Expert advice and tips on improving your photography from Damien Demolder. He gives his appraisal of Jama Masjid Mosque by Tony Beane and offers advice on how it might be improved.

Photo: Jama Masjid Mosque

Taken by: Tony Beane

Canon EOS 5D, 28-135mm, 1/200sec at f/7.1, ISO 320

Before: The contrast was increased and exposure darkened in the original image

Before: The contrast was increased and exposure darkened in the original image

Tony saw Abhilash Surendran’s picture of the Jama Masjid Mosque in our 9 January issue and sent in some images of his own from a visit he made to this magnificent building in Delhi, India. Abhilash photographed the whole façade of the building, with pigeons taking flight in the foreground, but Tony has moved in closer to find something of the life that goes on in the nooks and crannies of the building.

I really like this shot of two gentlemen having a chat, with the wonderful stonework and archway framing them so well. The colour of the stone is fantastic, and the soft light picks the action out well, showing the depth of the scene without plunging anything into deep shadow – well, except the face of the man on the steps.

Exposing this scene would have been quite tricky, as we want to maintain detail both in the faces as well as in the white robes of the reclining man. This is where raw files come into their own.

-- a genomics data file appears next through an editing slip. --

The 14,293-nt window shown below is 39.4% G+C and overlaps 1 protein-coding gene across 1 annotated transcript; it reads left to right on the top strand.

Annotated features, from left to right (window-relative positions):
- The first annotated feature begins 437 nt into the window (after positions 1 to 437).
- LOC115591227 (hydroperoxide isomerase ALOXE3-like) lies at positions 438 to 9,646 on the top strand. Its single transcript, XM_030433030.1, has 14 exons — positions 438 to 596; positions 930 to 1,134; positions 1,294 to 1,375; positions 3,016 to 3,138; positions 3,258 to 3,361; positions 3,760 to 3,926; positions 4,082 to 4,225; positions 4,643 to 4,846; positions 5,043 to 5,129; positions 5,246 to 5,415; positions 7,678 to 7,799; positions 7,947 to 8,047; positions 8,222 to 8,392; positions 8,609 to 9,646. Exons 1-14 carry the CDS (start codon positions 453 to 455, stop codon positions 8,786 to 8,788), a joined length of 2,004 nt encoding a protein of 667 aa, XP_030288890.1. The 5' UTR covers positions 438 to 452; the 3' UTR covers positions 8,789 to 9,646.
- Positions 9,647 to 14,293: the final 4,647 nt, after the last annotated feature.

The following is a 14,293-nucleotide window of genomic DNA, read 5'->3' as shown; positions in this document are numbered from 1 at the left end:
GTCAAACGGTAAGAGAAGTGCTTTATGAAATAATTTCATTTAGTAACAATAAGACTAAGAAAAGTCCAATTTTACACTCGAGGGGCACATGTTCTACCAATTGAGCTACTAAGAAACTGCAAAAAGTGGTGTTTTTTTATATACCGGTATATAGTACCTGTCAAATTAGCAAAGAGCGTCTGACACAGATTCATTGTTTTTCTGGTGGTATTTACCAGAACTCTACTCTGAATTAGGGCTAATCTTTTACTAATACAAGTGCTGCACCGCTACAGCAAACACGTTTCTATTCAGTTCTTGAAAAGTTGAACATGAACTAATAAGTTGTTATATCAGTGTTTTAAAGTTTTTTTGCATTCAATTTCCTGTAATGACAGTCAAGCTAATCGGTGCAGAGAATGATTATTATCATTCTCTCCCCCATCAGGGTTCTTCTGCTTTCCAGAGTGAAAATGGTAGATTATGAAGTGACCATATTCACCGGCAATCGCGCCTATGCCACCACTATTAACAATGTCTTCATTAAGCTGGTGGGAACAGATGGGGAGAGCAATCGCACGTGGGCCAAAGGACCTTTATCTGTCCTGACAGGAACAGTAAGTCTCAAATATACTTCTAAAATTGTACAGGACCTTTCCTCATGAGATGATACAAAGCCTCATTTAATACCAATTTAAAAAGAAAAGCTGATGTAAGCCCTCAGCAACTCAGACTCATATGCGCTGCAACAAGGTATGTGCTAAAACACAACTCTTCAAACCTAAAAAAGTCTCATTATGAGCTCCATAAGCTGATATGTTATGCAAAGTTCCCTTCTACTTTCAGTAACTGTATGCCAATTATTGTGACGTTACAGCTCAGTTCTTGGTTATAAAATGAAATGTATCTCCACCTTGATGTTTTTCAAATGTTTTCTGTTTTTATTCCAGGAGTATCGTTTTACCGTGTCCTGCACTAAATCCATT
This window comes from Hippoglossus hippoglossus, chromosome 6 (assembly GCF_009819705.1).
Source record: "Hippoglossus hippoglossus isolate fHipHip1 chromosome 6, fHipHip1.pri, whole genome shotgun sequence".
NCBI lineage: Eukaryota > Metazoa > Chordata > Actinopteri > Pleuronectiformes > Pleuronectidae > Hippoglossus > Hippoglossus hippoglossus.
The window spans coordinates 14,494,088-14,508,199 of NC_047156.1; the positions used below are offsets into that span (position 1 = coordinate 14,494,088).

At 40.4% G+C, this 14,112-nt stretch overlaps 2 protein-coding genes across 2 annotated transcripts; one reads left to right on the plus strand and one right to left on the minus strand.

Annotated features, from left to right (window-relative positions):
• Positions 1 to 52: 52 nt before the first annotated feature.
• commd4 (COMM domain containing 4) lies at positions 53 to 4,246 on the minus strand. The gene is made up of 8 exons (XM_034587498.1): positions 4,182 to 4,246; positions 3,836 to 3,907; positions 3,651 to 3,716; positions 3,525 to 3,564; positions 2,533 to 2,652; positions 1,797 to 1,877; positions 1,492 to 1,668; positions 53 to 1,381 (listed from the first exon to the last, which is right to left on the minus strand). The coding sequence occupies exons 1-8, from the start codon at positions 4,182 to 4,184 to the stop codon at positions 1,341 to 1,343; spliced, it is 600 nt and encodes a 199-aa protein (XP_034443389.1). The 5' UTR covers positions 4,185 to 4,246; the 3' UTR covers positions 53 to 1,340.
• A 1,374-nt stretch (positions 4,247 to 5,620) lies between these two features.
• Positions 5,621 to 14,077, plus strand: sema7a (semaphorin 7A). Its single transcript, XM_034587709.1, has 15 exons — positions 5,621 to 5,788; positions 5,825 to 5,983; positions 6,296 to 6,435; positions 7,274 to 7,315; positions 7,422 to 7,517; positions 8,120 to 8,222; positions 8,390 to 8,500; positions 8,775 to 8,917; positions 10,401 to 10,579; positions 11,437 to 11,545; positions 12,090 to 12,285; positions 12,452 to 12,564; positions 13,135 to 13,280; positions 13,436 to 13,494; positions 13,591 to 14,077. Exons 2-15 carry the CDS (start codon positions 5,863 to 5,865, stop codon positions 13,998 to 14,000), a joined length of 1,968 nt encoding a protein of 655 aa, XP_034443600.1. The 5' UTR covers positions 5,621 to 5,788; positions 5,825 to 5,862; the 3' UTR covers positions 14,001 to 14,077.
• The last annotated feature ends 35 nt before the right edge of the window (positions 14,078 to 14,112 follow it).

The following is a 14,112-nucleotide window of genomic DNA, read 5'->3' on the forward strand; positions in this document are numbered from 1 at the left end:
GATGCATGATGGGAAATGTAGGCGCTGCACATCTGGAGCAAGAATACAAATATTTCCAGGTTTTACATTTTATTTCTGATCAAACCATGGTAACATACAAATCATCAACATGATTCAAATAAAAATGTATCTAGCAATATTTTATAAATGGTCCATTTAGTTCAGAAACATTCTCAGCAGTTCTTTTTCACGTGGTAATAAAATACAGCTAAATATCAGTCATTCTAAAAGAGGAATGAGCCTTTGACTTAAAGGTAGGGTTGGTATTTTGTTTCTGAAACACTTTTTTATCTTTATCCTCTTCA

After: The addition of more of the building on the right of the image has restored the visual symmetry

After: The addition of more of the building on the right of the image has restored the visual symmetry

Tony tells me he increased the contrast of his original and darkened the exposure. I think he needed to reduce the contrast and increase the exposure very slightly. Reducing contrast lifts shadows and reduces highlights, while a little midtone curve can give us the separation we need to make things stand out.

It’s a shame that in a shot that demands symmetry there is more mosque on the left of the men than on the right. That imbalance distracts me and takes my concentration away from what I should be looking at. I’ve added a bit more to the right to show what the picture may have looked like had Tony squared it up at the time. It is a lovely shot either way.